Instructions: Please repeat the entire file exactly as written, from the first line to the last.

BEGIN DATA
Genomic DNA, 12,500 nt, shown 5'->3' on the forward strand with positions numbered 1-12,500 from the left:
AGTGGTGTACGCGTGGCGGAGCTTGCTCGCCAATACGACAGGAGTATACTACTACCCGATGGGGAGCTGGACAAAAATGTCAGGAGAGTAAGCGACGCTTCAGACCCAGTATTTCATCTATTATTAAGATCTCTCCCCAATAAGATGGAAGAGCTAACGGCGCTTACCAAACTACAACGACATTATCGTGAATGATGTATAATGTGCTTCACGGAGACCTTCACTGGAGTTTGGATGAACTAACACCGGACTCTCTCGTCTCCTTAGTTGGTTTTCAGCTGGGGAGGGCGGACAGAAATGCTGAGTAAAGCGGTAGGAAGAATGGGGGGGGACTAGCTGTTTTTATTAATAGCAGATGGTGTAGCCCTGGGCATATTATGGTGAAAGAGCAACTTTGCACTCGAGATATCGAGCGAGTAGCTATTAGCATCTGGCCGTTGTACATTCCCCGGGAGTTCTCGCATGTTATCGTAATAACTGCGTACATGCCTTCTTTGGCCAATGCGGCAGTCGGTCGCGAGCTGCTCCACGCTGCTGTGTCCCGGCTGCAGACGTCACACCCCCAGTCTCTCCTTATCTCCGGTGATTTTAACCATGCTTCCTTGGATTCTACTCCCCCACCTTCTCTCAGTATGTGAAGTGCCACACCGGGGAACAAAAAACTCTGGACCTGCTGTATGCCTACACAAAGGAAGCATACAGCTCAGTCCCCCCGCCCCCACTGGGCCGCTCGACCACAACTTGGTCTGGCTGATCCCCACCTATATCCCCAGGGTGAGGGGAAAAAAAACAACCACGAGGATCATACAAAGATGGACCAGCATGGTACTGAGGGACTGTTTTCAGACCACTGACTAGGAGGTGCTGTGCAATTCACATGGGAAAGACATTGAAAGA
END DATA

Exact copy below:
Genomic DNA, 12,500 nt, shown 5'->3' on the forward strand with positions numbered 1-12,500 from the left:
AGTGGTGTACGCGTGGCGGAGCTTGCTCGCCAATACGACAGGAGTATACTACTACCCGATGGGGAGCTGGACAAAAATGTCAGGAGAGTAAGCGACGCTTCAGACCCAGTATTTCATCTATTATTAAGATCTCTCCCCAATAAGATGGAAGAGCTAACGGCGCTTACCAAACTACAACGACATTATCGTGAATGATGTATAATGTGCTTCACGGAGACCTTCACTGGAGTTTGGATGAACTAACACCGGACTCTCTCGTCTCCTTAGTTGGTTTTCAGCTGGGGAGGGCGGACAGAAATGCTGAGTAAAGCGGTAGGAAGAATGGGGGGGGACTAGCTGTTTTTATTAATAGCAGATGGTGTAGCCCTGGGCATATTATGGTGAAAGAGCAACTTTGCACTCGAGATATCGAGCGAGTAGCTATTAGCATCTGGCCGTTGTACATTCCCCGGGAGTTCTCGCATGTTATCGTAATAACTGCGTACATGCCTTCTTTGGCCAATGCGGCAGTCGGTCGCGAGCTGCTCCACGCTGCTGTGTCCCGGCTGCAGACGTCACACCCCCAGTCTCTCCTTATCTCCGGTGATTTTAACCATGCTTCCTTGGATTCTACTCCCCCACCTTCTCTCAGTATGTGAAGTGCCACACCGGGGAACAAAAAACTCTGGACCTGCTGTATGCCTACACAAAGGAAGCATACAGCTCAGTCCCCCCGCCCCCACTGGGCCGCTCGACCACAACTTGGTCTGGCTGATCCCCACCTATATCCCCAGGGTGAGGGGAAAAAAAACAACCACGAGGATCATACAAAGATGGACCAGCATGGTACTGAGGGACTGTTTTCAGACCACTGACTAGGAGGTGCTGTGCAATTCACATGGGAAAGACATTGAAAGA